The Intl. Erosion Control Assn. Region One (IECA) announced its keynote speakers for Environmental Connection 2017—IECA’s annual...
Valve eliminates cavitation damage at Pittsfield, Mich., reservoir filling station
The reservoir filling station at Pittsfield Township, Mich., provides water to about 39,000 people, with needs that vary from industrial and commercial to urban and rural. Their average daily water usage is 3.5 mgd, which increases up to 7.0 mgd during summer days.
Pittsfield has a contract with a neighboring community, Ypsilanti, to purchase up to 5,000 gpm of water that runs through its Textile Road Booster Pump Station. The station was built in 2004 and used a plug valve with an electric actuator to modulate the rate of flow into the tank, based on a meter in its system and a programmable logic controller. Ypsilanti’s water pressure is typically between 60 and 70 psi, whereas the maximum tank elevation ranges between empty and 16 ft (approximately 7 psi). Anywhere there is a high pressure drop ratio across a valve (typically a 3:1 ratio or more in pressure, where the sigma value is greater than 0.8), cavitation can be an issue. In this case, the township was well above that ratio, as 70 psi to 7 psi is much greater than 3:1, which accordingly resulted in significant cavitation of the plug valve.
The consequences of cavitation can include strong vibrations, loud noise, choked flow, erosion of valve components, destruction of the actual valve, erosion and destruction of downstream piping and, ultimately, plant or distribution system shutdown. For Pittsfield, the downstream eccentric reducer failed first, and the cavitation destroyed the cement lining in the ductile iron reducer and eventually eroded into the reducer walls. Pinholes formed, leaks sprung and the township had to replace the fitting. During the second reducer replacement, it was discovered that the cavitation damage was not reserved to the fitting—it had also begun eating into the seat of the plug valve. The township needed a solution to stop the cavitation damage immediately, as well as maintain the current valve functions with their control programming.
“After two reducers were destroyed, it was clear that the plug valve was not working in this application,” said Jennifer Zelski of Kennedy Industries. “We recommended Singer Valve’s Single Rolling Diaphragm (SRD) actuated control valve with anti-cavitation trim because it was the only plausible solution for this scenario.”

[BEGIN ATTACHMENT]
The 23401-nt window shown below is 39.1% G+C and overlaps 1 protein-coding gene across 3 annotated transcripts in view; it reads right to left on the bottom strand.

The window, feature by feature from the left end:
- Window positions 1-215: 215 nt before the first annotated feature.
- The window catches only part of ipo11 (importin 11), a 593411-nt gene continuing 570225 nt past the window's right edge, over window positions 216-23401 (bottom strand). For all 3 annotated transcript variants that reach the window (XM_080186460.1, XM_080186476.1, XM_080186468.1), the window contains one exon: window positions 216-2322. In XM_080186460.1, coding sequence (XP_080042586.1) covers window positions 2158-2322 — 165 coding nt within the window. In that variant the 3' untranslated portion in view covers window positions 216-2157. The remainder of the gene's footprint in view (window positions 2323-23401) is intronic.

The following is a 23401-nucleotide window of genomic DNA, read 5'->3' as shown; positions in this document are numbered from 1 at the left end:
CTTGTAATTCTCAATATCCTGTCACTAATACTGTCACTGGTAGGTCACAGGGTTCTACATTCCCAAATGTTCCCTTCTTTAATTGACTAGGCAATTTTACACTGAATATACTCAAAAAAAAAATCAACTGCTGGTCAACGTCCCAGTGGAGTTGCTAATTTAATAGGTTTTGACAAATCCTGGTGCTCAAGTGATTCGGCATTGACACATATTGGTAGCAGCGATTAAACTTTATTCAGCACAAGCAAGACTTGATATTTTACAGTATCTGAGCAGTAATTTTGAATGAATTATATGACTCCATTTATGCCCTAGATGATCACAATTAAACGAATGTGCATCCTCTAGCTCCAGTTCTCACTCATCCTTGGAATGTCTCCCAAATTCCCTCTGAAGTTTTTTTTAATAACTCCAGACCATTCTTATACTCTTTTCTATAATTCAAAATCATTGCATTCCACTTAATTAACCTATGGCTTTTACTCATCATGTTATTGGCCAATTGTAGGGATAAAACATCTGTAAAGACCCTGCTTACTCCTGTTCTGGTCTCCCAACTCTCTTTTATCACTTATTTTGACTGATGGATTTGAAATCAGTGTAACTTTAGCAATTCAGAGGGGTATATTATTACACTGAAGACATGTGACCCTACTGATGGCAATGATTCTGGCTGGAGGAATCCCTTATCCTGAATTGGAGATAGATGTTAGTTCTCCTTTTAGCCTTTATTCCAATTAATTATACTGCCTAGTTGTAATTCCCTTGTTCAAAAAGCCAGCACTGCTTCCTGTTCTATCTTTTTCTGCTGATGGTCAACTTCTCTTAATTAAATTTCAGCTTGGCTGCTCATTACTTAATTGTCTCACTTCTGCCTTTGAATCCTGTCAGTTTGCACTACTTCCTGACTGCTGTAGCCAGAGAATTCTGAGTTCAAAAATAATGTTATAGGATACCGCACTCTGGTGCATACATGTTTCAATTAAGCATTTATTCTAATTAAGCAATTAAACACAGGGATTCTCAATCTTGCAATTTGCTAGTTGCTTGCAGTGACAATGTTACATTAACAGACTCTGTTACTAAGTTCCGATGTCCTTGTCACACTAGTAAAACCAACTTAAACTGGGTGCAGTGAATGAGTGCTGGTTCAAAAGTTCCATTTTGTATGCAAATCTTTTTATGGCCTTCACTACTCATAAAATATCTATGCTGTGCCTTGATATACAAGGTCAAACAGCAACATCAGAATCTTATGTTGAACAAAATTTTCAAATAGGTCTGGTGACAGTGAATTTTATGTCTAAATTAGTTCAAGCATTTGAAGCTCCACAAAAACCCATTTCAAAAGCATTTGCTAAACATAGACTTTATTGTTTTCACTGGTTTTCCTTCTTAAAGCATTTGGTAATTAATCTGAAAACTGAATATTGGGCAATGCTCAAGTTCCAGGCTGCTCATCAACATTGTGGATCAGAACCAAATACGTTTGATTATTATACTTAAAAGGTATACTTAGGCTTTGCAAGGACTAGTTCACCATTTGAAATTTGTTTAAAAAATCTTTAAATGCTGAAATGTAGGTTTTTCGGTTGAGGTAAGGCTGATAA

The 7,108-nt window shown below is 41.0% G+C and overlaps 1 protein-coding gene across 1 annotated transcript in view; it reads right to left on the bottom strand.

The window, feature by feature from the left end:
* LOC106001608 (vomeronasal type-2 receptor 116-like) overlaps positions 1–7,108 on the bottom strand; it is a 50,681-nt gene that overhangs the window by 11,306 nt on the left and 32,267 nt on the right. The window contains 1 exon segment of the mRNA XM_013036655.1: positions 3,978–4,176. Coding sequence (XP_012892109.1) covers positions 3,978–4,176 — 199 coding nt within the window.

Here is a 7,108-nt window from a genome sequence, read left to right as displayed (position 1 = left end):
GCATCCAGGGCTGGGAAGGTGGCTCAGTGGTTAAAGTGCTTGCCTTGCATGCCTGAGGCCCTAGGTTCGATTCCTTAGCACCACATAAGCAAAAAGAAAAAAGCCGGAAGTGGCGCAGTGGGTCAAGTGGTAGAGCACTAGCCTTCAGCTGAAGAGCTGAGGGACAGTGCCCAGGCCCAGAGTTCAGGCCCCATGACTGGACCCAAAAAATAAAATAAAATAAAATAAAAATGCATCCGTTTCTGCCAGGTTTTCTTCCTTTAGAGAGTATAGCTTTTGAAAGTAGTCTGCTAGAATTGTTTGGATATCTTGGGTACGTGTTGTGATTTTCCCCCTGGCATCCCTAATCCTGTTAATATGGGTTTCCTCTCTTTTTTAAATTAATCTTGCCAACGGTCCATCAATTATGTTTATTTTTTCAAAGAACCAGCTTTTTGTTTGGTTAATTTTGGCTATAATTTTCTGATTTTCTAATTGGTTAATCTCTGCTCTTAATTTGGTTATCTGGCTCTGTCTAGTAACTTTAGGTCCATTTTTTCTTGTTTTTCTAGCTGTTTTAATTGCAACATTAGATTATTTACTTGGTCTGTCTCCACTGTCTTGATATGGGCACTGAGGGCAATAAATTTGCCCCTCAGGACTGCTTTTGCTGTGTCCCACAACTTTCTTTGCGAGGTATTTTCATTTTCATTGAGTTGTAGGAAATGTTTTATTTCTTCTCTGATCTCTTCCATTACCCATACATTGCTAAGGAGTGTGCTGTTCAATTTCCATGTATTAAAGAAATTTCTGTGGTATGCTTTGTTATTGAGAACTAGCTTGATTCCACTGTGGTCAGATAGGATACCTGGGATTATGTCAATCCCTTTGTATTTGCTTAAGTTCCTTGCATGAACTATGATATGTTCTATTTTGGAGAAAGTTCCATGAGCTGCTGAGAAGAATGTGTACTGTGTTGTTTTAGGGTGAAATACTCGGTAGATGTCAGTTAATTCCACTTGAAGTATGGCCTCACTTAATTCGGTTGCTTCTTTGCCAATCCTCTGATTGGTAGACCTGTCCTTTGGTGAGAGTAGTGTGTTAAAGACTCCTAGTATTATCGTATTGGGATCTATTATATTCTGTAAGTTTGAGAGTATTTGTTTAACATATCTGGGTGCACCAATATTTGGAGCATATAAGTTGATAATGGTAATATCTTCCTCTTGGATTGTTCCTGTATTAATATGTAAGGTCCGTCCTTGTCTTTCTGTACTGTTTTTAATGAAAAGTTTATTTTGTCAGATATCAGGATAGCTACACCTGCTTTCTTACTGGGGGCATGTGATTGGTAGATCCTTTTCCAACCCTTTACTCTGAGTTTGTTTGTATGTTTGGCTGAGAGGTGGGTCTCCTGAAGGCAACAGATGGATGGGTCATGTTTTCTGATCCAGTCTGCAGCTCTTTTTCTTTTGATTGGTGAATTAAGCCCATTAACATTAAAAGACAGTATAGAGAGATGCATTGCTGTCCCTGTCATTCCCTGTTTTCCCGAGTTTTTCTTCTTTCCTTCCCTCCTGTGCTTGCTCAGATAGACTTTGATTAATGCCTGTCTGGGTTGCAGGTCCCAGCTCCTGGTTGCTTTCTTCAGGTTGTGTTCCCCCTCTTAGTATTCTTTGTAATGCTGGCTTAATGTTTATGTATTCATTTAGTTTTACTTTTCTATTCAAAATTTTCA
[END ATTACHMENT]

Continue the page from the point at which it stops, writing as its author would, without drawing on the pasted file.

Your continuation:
Pittsfield Township’s engineer evaluated options with other valves and looked at closing upstream valves to help create pressure losses prior to the fill valve. All parties agreed that the SRD with anti-cavitation trim would provide the all-around solution needed to eliminate cavitation damage without sacrificing other valves or changing processes or system dynamics.
Once the actual flow ranges, inlet pressure ranges and required outlet pressure were measured, the data was given to the Singer Valve engineering team, which created a drilling pattern for the multiple orifices in the dual anti-cavitation cages, specific to this application. The key is to supply orifices that can manage maximum flow while creating enough backpressure in the cage to prevent the microscopic vapor bubbles from escaping. The dual anti-cavitation cages are then included in the new control valve.
Singer’s control valve operates hydraulically with system-line pressure, as well as with dual solenoids and an interface controller that communicates with the township’s SCADA. The SRD allows the valve to operate steadily at both high and low flows, and the pilot controls are built to be self-flushing for reduced maintenance.
Installation took three days. Most of this time was spent putting on the pipe wrap and performing some minor concrete work to modify the pipe supports under the valve. The new valve was integrated with the township controls without modification of their existing programming.
Pittsfield has a very proactive maintenance program that checks the station weekly. The strainers are always inspected, and at no point were they found to be fouled up in the first year of operation. Other than these checks, there has been no need for any maintenance.
The SRD control valve with anti-cavitation trim operates quietly and smoothly without cavitation. “The Singer Valve is working fantastically,” said Billy Weirich, Pittsfield Township utilities superintendent. “It is a simple and efficient solution with minimal maintenance.”
The valve continues to consistently modulate the flow into the tank without any shutdown, which allows the residents of Pittsfield to rely on a consistent water flow.